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definition of obligation

An obligation is what one is obliged to do or that has to be done, such as the payment of taxes and services in the place where we live, as an obligation It can also be given by an x ​​circumstance that forces us to do or not do this or that thing. In this second case we can put as an example, before the imminence of an exam to pass the grade or the year at school, its approval will be the obligation to fulfill.

In addition, The term obligation is often used to designate the debt owed to someone who at a certain moment did us a favor that helped us.

Every area in which beings We move human will imply at some point the fulfillment or observance of an obligation. Among the most prominent and well-known are moral obligations and legal obligations.

A moral obligation is one that originates in the unconscious of each person, that is, reason exerts strong pressure on the will in relation or reference to a certain value. When an individual captures a value, the intelligence immediately intervenes so that reason shows it to the will and proposes to achieve it. But of course, being originated in the privacy of each person, the moral obligation will be subject to the personal experiences and experiences of the subject who will embody it, of course. Even with free will on alert and in operation, man will always do this exercise when he detects a value, since free will and moral obligation coexist without any problems.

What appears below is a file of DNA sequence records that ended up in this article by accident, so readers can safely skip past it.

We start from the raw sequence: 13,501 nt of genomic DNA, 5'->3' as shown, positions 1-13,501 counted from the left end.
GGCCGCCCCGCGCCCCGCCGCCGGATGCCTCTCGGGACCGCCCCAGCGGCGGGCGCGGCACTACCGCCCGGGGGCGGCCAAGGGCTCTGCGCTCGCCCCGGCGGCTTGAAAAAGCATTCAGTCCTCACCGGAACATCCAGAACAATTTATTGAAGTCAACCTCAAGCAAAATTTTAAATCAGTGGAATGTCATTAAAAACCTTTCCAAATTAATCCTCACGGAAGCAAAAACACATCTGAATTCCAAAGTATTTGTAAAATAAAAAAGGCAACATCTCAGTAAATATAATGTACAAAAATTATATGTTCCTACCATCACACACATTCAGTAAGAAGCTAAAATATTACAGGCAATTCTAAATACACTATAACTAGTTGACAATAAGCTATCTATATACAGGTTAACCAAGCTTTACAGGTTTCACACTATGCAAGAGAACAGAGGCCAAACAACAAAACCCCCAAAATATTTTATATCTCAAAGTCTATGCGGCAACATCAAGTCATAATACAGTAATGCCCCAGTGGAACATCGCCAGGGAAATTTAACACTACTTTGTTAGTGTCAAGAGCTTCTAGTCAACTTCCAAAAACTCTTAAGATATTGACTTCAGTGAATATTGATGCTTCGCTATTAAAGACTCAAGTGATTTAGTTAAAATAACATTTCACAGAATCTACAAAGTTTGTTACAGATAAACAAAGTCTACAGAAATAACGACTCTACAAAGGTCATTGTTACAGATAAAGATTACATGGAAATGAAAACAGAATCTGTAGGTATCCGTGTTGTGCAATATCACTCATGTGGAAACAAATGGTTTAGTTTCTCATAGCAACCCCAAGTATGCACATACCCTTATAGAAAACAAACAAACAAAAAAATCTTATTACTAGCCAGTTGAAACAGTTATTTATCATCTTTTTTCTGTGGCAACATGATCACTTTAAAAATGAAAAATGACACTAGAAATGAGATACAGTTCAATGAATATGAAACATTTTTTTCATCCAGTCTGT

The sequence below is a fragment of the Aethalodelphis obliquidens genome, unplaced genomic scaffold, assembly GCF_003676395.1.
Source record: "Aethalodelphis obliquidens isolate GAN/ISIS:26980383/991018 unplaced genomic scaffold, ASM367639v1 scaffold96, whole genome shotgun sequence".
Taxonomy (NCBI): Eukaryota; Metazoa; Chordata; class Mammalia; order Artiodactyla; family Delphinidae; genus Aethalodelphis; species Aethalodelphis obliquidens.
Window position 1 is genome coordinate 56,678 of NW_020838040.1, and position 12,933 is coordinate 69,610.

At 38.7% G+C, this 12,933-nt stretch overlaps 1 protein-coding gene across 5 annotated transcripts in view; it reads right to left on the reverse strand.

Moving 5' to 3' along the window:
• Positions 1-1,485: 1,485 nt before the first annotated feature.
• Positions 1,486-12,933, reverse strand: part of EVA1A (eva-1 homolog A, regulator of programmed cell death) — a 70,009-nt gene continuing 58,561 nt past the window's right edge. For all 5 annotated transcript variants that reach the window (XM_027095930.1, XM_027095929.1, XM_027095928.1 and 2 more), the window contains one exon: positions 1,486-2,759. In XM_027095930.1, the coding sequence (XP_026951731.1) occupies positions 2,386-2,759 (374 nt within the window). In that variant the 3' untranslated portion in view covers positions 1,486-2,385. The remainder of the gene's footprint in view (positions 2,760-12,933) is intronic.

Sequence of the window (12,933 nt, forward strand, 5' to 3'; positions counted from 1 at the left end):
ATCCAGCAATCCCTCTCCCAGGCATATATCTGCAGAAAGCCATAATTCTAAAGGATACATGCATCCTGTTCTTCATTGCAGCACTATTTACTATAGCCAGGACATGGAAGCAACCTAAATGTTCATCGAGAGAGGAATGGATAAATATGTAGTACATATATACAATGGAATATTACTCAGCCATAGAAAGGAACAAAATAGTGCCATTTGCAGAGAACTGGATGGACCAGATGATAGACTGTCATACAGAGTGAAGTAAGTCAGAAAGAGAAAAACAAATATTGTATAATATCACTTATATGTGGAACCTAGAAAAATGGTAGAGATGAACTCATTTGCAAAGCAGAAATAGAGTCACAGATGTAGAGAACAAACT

And on the other hand, a Legal obligation, in law, is that legal bond through which two parties, a creditor and the other debtor, are linked, and the debtor must, in a timely manner and as stipulated, comply with the consideration of which the obligation.

When a legal obligation is not observed and fulfilled in time and form, then, the debtor party must respond legally and submit to a trial because it did not comply with its previously stipulated commitment through a document, as these issues are generally settled.

Legal obligations, according to students of history, date from time immemorial, since apparently primitive peoples made a person who had caused damage or injury to another with whom he was linked a certain price pay a certain price.

Then, as we said, the legal obligation consists of three elements, none of which can be missing: subjects, liabilities (creditor) and assets (debtor), object (give, do or execute something) and cause (end that the parties pursue and for the which the obligation originated).

These types of obligations will be extinguished once the agreed payment has been made, the debt forgiven, offset or due to confusion, among others.